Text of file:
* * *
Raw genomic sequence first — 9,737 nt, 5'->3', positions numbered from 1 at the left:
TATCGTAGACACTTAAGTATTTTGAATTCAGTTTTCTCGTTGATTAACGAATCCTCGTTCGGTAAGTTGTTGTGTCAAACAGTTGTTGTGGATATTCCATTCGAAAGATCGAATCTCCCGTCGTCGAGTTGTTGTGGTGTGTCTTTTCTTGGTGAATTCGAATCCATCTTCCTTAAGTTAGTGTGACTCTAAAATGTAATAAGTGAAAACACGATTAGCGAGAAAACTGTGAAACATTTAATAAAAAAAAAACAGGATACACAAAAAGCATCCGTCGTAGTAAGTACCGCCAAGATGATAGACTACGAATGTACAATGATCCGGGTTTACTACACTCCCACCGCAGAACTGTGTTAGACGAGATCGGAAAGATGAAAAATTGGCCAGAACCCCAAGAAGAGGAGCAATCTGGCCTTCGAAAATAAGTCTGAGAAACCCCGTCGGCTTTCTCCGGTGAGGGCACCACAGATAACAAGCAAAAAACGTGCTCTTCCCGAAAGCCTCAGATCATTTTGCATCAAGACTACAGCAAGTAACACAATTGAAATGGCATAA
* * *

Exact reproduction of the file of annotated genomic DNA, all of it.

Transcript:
Raw genomic sequence first — 9,737 nt, 5'->3', positions numbered from 1 at the left:
TATCGTAGACACTTAAGTATTTTGAATTCAGTTTTCTCGTTGATTAACGAATCCTCGTTCGGTAAGTTGTTGTGTCAAACAGTTGTTGTGGATATTCCATTCGAAAGATCGAATCTCCCGTCGTCGAGTTGTTGTGGTGTGTCTTTTCTTGGTGAATTCGAATCCATCTTCCTTAAGTTAGTGTGACTCTAAAATGTAATAAGTGAAAACACGATTAGCGAGAAAACTGTGAAACATTTAATAAAAAAAAAACAGGATACACAAAAAGCATCCGTCGTAGTAAGTACCGCCAAGATGATAGACTACGAATGTACAATGATCCGGGTTTACTACACTCCCACCGCAGAACTGTGTTAGACGAGATCGGAAAGATGAAAAATTGGCCAGAACCCCAAGAAGAGGAGCAATCTGGCCTTCGAAAATAAGTCTGAGAAACCCCGTCGGCTTTCTCCGGTGAGGGCACCACAGATAACAAGCAAAAAACGTGCTCTTCCCGAAAGCCTCAGATCATTTTGCATCAAGACTACAGCAAGTAACACAATTGAAATGGCATAA